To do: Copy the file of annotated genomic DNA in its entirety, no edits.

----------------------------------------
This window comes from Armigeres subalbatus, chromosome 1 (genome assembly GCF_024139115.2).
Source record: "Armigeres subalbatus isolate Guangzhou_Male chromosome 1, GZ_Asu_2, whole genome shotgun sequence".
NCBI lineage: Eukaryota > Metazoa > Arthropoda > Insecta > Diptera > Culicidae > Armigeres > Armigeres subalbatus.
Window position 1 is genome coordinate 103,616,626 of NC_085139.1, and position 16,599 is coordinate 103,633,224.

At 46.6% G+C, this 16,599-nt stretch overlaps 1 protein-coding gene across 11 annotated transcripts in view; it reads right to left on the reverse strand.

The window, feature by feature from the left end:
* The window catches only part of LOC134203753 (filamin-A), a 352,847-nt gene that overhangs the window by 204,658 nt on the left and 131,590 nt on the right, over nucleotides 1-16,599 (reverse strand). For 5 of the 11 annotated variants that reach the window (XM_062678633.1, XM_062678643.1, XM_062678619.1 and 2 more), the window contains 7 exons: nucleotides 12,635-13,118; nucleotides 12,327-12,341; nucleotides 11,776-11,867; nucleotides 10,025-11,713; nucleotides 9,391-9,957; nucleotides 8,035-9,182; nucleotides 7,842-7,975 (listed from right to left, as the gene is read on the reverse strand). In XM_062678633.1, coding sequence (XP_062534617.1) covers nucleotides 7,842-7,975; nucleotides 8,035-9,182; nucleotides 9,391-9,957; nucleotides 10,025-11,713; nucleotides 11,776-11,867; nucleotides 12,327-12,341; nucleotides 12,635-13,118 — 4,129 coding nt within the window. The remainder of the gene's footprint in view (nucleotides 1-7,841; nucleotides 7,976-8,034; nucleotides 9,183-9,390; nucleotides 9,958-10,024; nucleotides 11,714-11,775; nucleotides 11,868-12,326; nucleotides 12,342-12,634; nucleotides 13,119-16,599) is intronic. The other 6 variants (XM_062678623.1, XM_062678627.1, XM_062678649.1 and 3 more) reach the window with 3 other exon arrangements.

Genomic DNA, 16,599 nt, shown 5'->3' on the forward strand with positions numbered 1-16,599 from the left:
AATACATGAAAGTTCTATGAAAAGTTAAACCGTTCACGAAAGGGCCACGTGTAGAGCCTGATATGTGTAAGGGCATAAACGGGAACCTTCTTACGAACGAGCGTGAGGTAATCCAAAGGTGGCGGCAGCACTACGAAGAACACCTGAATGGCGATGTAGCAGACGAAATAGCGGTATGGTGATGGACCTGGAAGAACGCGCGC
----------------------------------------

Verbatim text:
This window comes from Armigeres subalbatus, chromosome 1 (genome assembly GCF_024139115.2).
Source record: "Armigeres subalbatus isolate Guangzhou_Male chromosome 1, GZ_Asu_2, whole genome shotgun sequence".
NCBI lineage: Eukaryota > Metazoa > Arthropoda > Insecta > Diptera > Culicidae > Armigeres > Armigeres subalbatus.
Window position 1 is genome coordinate 103,616,626 of NC_085139.1, and position 16,599 is coordinate 103,633,224.

At 46.6% G+C, this 16,599-nt stretch overlaps 1 protein-coding gene across 11 annotated transcripts in view; it reads right to left on the reverse strand.

The window, feature by feature from the left end:
* The window catches only part of LOC134203753 (filamin-A), a 352,847-nt gene that overhangs the window by 204,658 nt on the left and 131,590 nt on the right, over nucleotides 1-16,599 (reverse strand). For 5 of the 11 annotated variants that reach the window (XM_062678633.1, XM_062678643.1, XM_062678619.1 and 2 more), the window contains 7 exons: nucleotides 12,635-13,118; nucleotides 12,327-12,341; nucleotides 11,776-11,867; nucleotides 10,025-11,713; nucleotides 9,391-9,957; nucleotides 8,035-9,182; nucleotides 7,842-7,975 (listed from right to left, as the gene is read on the reverse strand). In XM_062678633.1, coding sequence (XP_062534617.1) covers nucleotides 7,842-7,975; nucleotides 8,035-9,182; nucleotides 9,391-9,957; nucleotides 10,025-11,713; nucleotides 11,776-11,867; nucleotides 12,327-12,341; nucleotides 12,635-13,118 — 4,129 coding nt within the window. The remainder of the gene's footprint in view (nucleotides 1-7,841; nucleotides 7,976-8,034; nucleotides 9,183-9,390; nucleotides 9,958-10,024; nucleotides 11,714-11,775; nucleotides 11,868-12,326; nucleotides 12,342-12,634; nucleotides 13,119-16,599) is intronic. The other 6 variants (XM_062678623.1, XM_062678627.1, XM_062678649.1 and 3 more) reach the window with 3 other exon arrangements.

Genomic DNA, 16,599 nt, shown 5'->3' on the forward strand with positions numbered 1-16,599 from the left:
AATACATGAAAGTTCTATGAAAAGTTAAACCGTTCACGAAAGGGCCACGTGTAGAGCCTGATATGTGTAAGGGCATAAACGGGAACCTTCTTACGAACGAGCGTGAGGTAATCCAAAGGTGGCGGCAGCACTACGAAGAACACCTGAATGGCGATGTAGCAGACGAAATAGCGGTATGGTGATGGACCTGGAAGAACGCGCGC